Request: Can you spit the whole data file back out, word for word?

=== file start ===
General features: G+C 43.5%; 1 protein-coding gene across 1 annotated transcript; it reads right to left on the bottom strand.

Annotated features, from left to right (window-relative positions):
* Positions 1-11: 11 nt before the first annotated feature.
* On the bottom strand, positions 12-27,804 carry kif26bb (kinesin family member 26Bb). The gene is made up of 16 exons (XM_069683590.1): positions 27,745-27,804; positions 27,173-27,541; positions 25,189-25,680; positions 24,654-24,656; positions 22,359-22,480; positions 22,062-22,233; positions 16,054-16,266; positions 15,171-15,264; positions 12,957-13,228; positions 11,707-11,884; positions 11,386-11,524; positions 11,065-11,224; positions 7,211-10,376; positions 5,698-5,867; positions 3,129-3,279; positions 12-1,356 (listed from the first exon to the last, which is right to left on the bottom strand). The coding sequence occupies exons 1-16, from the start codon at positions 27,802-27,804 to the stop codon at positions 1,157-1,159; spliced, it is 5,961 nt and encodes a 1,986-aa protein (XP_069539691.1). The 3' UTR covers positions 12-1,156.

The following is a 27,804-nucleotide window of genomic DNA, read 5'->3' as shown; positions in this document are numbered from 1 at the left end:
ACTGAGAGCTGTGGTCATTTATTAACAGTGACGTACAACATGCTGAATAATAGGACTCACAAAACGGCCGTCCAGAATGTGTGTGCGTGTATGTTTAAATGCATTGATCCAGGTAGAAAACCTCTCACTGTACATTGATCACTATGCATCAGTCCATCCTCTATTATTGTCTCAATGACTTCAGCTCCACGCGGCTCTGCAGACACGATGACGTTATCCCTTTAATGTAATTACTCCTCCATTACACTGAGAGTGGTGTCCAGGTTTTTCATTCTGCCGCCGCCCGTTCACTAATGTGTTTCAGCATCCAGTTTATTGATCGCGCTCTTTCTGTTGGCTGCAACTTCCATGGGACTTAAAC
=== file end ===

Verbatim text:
General features: G+C 43.5%; 1 protein-coding gene across 1 annotated transcript; it reads right to left on the bottom strand.

Annotated features, from left to right (window-relative positions):
* Positions 1-11: 11 nt before the first annotated feature.
* On the bottom strand, positions 12-27,804 carry kif26bb (kinesin family member 26Bb). The gene is made up of 16 exons (XM_069683590.1): positions 27,745-27,804; positions 27,173-27,541; positions 25,189-25,680; positions 24,654-24,656; positions 22,359-22,480; positions 22,062-22,233; positions 16,054-16,266; positions 15,171-15,264; positions 12,957-13,228; positions 11,707-11,884; positions 11,386-11,524; positions 11,065-11,224; positions 7,211-10,376; positions 5,698-5,867; positions 3,129-3,279; positions 12-1,356 (listed from the first exon to the last, which is right to left on the bottom strand). The coding sequence occupies exons 1-16, from the start codon at positions 27,802-27,804 to the stop codon at positions 1,157-1,159; spliced, it is 5,961 nt and encodes a 1,986-aa protein (XP_069539691.1). The 3' UTR covers positions 12-1,156.

The following is a 27,804-nucleotide window of genomic DNA, read 5'->3' as shown; positions in this document are numbered from 1 at the left end:
ACTGAGAGCTGTGGTCATTTATTAACAGTGACGTACAACATGCTGAATAATAGGACTCACAAAACGGCCGTCCAGAATGTGTGTGCGTGTATGTTTAAATGCATTGATCCAGGTAGAAAACCTCTCACTGTACATTGATCACTATGCATCAGTCCATCCTCTATTATTGTCTCAATGACTTCAGCTCCACGCGGCTCTGCAGACACGATGACGTTATCCCTTTAATGTAATTACTCCTCCATTACACTGAGAGTGGTGTCCAGGTTTTTCATTCTGCCGCCGCCCGTTCACTAATGTGTTTCAGCATCCAGTTTATTGATCGCGCTCTTTCTGTTGGCTGCAACTTCCATGGGACTTAAAC